Vaginal discharge can change with age. Here's how to spot signs of a problem that might warrant a trip to the doctor.
Vaginal discharge and bleeding can change during different stages of life, and what's typical for you might not be typical for your sister, your daughter, or your friend. "When it comes to vaginal discharge, a wide range of 'normal' can be considered," says Dr. Kristin Hung, instructor in obstetrics, gynecology, and reproductive biology at Harvard Medical School.
Not only is there natural variation between women, but what's normal for your own body may also change over time. So how can you tell when something is wrong, or if the changes you're noticing are just the result of aging or hormonal shifts? "Typically, most women know their own bodies, and anything new, unusual, or persistent is a reason to seek evaluation," says Dr. Hung. That said, she adds, there are some changes that are pretty typical and others that might warrant a little more scrutiny through a visit to your doctor. Here's how to tell the difference.
Q. What's the normal range of vaginal discharge that most women experience?
Some women may experience vaginal discharge daily, others less frequently, and it may become heavier or lighter at different points during a woman's menstrual cycle. Most commonly, typical vaginal discharge is a small amount and white or clear without a strong odor.
Q. How do vaginal discharge and bleeding change as women age?
As women enter perimenopause, menstrual cycles can change, with some women experiencing bleeding that's heavier than normal and irregular, and others noting a gradual lessening of flow and less frequent bleeding. Any bleeding that is heavier than normal should be brought to the attention of a physician, as a very small percentage may indicate an underlying issue.
The same is true if you've gone through menopause, defined as a full 12 months without menstruation, and suddenly you experience vaginal bleeding. "If you haven't had a hysterectomy, any vaginal bleeding, no matter how scant, must be evaluated by a physician," says Dr. Hung. "In postmenopausal women, vaginal bleeding can be the first sign of an abnormality in the lining of the uterus, and sometimes, this is a sign of cancer."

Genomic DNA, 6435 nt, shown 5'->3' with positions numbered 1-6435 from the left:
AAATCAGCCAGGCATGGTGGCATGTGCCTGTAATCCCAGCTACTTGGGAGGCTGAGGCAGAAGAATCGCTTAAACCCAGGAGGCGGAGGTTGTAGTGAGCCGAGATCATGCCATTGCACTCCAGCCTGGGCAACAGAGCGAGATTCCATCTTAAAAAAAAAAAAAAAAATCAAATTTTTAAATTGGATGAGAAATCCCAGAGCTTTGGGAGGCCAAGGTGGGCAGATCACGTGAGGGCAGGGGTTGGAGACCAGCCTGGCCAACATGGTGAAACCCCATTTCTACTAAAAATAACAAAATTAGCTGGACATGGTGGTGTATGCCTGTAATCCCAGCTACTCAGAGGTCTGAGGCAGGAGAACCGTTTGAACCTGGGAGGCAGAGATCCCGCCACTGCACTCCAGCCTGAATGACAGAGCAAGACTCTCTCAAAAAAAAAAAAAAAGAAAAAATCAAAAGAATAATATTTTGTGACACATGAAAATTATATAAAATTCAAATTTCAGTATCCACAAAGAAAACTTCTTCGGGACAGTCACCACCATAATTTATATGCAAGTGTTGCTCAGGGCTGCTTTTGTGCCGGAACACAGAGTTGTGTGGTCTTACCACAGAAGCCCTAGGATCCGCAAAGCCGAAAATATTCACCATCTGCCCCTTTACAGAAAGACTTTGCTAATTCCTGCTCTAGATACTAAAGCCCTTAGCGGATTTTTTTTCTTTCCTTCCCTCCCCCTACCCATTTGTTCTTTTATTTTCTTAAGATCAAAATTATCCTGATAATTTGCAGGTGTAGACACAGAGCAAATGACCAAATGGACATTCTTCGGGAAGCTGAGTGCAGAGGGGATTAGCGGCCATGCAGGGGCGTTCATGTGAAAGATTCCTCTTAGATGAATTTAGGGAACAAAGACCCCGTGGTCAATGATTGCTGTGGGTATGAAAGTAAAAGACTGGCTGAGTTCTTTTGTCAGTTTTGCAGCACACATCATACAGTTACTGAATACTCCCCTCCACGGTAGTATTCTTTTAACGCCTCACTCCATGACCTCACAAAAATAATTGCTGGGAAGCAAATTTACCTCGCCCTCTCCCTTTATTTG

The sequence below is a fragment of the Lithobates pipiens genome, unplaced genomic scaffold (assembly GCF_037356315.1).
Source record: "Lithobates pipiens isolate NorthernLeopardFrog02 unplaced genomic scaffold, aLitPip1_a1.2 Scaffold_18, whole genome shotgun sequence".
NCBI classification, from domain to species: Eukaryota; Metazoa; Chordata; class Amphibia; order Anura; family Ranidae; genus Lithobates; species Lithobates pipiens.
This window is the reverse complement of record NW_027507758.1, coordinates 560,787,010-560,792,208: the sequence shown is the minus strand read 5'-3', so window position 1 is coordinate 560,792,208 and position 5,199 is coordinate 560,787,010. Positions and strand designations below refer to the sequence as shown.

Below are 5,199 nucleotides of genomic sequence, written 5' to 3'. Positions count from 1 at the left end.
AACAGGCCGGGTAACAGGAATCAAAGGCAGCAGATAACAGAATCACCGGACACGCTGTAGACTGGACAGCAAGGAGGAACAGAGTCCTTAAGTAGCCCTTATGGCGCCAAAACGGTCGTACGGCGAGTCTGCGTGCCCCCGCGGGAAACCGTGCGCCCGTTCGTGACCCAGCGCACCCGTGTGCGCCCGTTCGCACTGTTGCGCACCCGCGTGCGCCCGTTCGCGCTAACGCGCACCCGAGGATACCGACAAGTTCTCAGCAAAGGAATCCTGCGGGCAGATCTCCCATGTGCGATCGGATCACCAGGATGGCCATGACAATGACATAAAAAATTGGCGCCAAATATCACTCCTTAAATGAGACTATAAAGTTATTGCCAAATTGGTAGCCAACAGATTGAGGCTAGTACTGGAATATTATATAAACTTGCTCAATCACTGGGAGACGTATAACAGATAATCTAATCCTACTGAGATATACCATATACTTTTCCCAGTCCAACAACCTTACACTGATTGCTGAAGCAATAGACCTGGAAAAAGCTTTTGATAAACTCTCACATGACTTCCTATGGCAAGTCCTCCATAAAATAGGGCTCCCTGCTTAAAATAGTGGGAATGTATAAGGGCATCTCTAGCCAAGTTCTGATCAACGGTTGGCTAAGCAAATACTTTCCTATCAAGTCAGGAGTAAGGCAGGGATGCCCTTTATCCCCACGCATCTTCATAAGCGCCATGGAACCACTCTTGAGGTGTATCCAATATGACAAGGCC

Q. Are there other problems that can arise during menopause that can cause changes in discharge?
In menopause, the lack of estrogen often leads to thin, dry skin in the vulva and vagina and a vaginal environment that prevents "good" bacteria from flourishing. In such a situation, other bacteria can grow, sometimes resulting in increased or bothersome vaginal discharge that is not necessarily dangerous but can affect quality of life. "Any vaginal discharge that is persistent, copious, or foul-smelling should be evaluated by a physician," says Dr. Hung.
Q. What can women do to relieve bothersome symptoms that may stem from these vaginal changes?
Good hygiene principles can help if you have skin that is already irritated, dry, and thin. Wearing only loose cotton underwear or clothing; avoiding all soaps, douches, and other products in the vagina; and going without underwear when you sleep are all good first steps to take.
Taking a probiotic can help balance your body's general bacterial ecosystem, but whether probiotics can successfully and clinically improve the vaginal ecosystem is not known, and this is currently being studied. Your doctor may be able to recommend or prescribe other products to help.
Q. What other signs should prompt a visit to your doctor?
Vaginal discharge that is fishy in odor or that is associated with itching in the genital area may indicate the overgrowth of certain bacteria or yeast. This kind of problem often responds to a simple course of treatment prescribed by your physician.
Q. Do you have any overall advice for women?
If a change to your vaginal discharge is bothersome or persistent, consider having it evaluated. When it comes to your vulvovaginal health in menopause, don't hesitate to speak up. "For centuries, women have been taught many myths about their own bodies and were encouraged to stay silent when they may have been better served by speaking up," says Dr. Hung. "If anything bothers you or concerns you, just ask your physician — you are not alone."
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